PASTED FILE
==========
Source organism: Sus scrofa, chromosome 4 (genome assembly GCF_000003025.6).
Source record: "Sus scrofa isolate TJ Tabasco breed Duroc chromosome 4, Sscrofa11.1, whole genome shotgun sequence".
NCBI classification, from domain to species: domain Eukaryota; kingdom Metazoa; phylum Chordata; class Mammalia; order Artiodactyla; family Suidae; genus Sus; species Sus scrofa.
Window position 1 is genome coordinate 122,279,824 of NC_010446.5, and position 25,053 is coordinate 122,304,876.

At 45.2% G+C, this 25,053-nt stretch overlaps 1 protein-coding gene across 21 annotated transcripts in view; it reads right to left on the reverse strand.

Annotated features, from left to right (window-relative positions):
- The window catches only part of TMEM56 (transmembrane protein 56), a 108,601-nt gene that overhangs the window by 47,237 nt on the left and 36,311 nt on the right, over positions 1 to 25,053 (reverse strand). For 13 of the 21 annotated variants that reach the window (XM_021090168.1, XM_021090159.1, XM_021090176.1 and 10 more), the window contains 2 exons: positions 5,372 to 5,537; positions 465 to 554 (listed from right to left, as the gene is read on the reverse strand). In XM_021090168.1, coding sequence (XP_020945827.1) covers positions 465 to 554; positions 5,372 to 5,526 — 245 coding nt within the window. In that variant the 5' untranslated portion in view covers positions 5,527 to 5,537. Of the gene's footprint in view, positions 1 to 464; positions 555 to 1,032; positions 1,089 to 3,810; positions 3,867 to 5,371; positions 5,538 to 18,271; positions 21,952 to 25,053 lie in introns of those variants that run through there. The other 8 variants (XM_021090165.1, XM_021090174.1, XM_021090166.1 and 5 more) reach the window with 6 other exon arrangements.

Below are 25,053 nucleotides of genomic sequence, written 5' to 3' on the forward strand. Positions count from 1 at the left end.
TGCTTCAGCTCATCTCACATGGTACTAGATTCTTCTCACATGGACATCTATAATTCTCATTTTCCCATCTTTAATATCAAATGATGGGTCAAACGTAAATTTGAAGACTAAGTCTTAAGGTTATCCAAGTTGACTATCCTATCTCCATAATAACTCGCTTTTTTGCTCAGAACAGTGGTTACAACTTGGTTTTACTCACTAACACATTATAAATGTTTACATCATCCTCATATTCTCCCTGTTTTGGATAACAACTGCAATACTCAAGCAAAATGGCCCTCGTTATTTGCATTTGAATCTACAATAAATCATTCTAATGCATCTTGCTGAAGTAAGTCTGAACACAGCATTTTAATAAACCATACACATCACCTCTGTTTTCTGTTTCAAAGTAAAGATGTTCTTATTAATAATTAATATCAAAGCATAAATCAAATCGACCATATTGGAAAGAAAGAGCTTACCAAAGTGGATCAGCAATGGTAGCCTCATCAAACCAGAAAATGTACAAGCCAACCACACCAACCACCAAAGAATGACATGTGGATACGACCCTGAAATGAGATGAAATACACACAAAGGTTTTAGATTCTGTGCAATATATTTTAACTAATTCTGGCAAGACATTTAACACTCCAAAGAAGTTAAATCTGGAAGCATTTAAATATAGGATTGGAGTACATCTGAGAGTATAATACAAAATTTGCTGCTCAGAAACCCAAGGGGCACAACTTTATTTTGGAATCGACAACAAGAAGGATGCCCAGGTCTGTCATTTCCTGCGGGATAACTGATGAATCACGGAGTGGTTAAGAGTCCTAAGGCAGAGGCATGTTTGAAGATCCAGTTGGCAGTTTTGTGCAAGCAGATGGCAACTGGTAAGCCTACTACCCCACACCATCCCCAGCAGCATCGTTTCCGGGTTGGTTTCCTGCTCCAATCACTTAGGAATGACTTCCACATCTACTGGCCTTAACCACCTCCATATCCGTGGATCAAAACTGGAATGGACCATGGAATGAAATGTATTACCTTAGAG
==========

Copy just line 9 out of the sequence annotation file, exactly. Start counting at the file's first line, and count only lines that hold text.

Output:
TGCTTCAGCTCATCTCACATGGTACTAGATTCTTCTCACATGGACATCTATAATTCTCATTTTCCCATCTTTAATATCAAATGATGGGTCAAACGTAAATTTGAAGACTAAGTCTTAAGGTTATCCAAGTTGACTATCCTATCTCCATAATAACTCGCTTTTTTGCTCAGAACAGTGGTTACAACTTGGTTTTACTCACTAACACATTATAAATGTTTACATCATCCTCATATTCTCCCTGTTTTGGATAACAACTGCAATACTCAAGCAAAATGGCCCTCGTTATTTGCATTTGAATCTACAATAAATCATTCTAATGCATCTTGCTGAAGTAAGTCTGAACACAGCATTTTAATAAACCATACACATCACCTCTGTTTTCTGTTTCAAAGTAAAGATGTTCTTATTAATAATTAATATCAAAGCATAAATCAAATCGACCATATTGGAAAGAAAGAGCTTACCAAAGTGGATCAGCAATGGTAGCCTCATCAAACCAGAAAATGTACAAGCCAACCACACCAACCACCAAAGAATGACATGTGGATACGACCCTGAAATGAGATGAAATACACACAAAGGTTTTAGATTCTGTGCAATATATTTTAACTAATTCTGGCAAGACATTTAACACTCCAAAGAAGTTAAATCTGGAAGCATTTAAATATAGGATTGGAGTACATCTGAGAGTATAATACAAAATTTGCTGCTCAGAAACCCAAGGGGCACAACTTTATTTTGGAATCGACAACAAGAAGGATGCCCAGGTCTGTCATTTCCTGCGGGATAACTGATGAATCACGGAGTGGTTAAGAGTCCTAAGGCAGAGGCATGTTTGAAGATCCAGTTGGCAGTTTTGTGCAAGCAGATGGCAACTGGTAAGCCTACTACCCCACACCATCCCCAGCAGCATCGTTTCCGGGTTGGTTTCCTGCTCCAATCACTTAGGAATGACTTCCACATCTACTGGCCTTAACCACCTCCATATCCGTGGATCAAAACTGGAATGGACCATGGAATGAAATGTATTACCTTAGAG